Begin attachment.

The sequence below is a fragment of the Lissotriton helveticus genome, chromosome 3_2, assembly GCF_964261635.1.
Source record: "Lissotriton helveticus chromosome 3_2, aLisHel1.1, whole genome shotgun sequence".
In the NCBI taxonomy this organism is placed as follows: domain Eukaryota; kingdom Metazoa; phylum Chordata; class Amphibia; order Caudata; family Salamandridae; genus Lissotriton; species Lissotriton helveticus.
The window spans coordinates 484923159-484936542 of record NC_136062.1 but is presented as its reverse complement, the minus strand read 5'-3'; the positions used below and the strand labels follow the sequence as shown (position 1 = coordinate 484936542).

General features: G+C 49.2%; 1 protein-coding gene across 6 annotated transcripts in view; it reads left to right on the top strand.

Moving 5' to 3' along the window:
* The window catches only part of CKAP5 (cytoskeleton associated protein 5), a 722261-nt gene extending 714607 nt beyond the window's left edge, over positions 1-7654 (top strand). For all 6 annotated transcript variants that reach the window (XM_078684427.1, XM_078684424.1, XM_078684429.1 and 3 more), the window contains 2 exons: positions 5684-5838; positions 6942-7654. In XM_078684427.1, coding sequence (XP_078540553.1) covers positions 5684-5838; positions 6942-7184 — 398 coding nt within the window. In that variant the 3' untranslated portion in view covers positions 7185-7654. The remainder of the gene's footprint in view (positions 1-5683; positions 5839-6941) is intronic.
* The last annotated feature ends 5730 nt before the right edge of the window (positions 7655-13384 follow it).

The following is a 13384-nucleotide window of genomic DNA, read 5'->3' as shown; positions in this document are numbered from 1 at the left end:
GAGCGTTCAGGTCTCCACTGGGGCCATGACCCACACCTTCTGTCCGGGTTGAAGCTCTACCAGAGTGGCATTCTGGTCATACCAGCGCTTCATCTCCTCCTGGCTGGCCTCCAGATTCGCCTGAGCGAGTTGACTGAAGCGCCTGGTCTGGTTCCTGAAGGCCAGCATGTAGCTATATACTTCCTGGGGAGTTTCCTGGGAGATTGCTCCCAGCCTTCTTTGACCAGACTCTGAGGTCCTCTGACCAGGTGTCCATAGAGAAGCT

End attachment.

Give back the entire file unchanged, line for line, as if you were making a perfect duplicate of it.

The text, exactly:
The sequence below is a fragment of the Lissotriton helveticus genome, chromosome 3_2, assembly GCF_964261635.1.
Source record: "Lissotriton helveticus chromosome 3_2, aLisHel1.1, whole genome shotgun sequence".
In the NCBI taxonomy this organism is placed as follows: domain Eukaryota; kingdom Metazoa; phylum Chordata; class Amphibia; order Caudata; family Salamandridae; genus Lissotriton; species Lissotriton helveticus.
The window spans coordinates 484923159-484936542 of record NC_136062.1 but is presented as its reverse complement, the minus strand read 5'-3'; the positions used below and the strand labels follow the sequence as shown (position 1 = coordinate 484936542).

General features: G+C 49.2%; 1 protein-coding gene across 6 annotated transcripts in view; it reads left to right on the top strand.

Moving 5' to 3' along the window:
* The window catches only part of CKAP5 (cytoskeleton associated protein 5), a 722261-nt gene extending 714607 nt beyond the window's left edge, over positions 1-7654 (top strand). For all 6 annotated transcript variants that reach the window (XM_078684427.1, XM_078684424.1, XM_078684429.1 and 3 more), the window contains 2 exons: positions 5684-5838; positions 6942-7654. In XM_078684427.1, coding sequence (XP_078540553.1) covers positions 5684-5838; positions 6942-7184 — 398 coding nt within the window. In that variant the 3' untranslated portion in view covers positions 7185-7654. The remainder of the gene's footprint in view (positions 1-5683; positions 5839-6941) is intronic.
* The last annotated feature ends 5730 nt before the right edge of the window (positions 7655-13384 follow it).

The following is a 13384-nucleotide window of genomic DNA, read 5'->3' as shown; positions in this document are numbered from 1 at the left end:
GAGCGTTCAGGTCTCCACTGGGGCCATGACCCACACCTTCTGTCCGGGTTGAAGCTCTACCAGAGTGGCATTCTGGTCATACCAGCGCTTCATCTCCTCCTGGCTGGCCTCCAGATTCGCCTGAGCGAGTTGACTGAAGCGCCTGGTCTGGTTCCTGAAGGCCAGCATGTAGCTATATACTTCCTGGGGAGTTTCCTGGGAGATTGCTCCCAGCCTTCTTTGACCAGACTCTGAGGTCCTCTGACCAGGTGTCCATAGAGAAGCT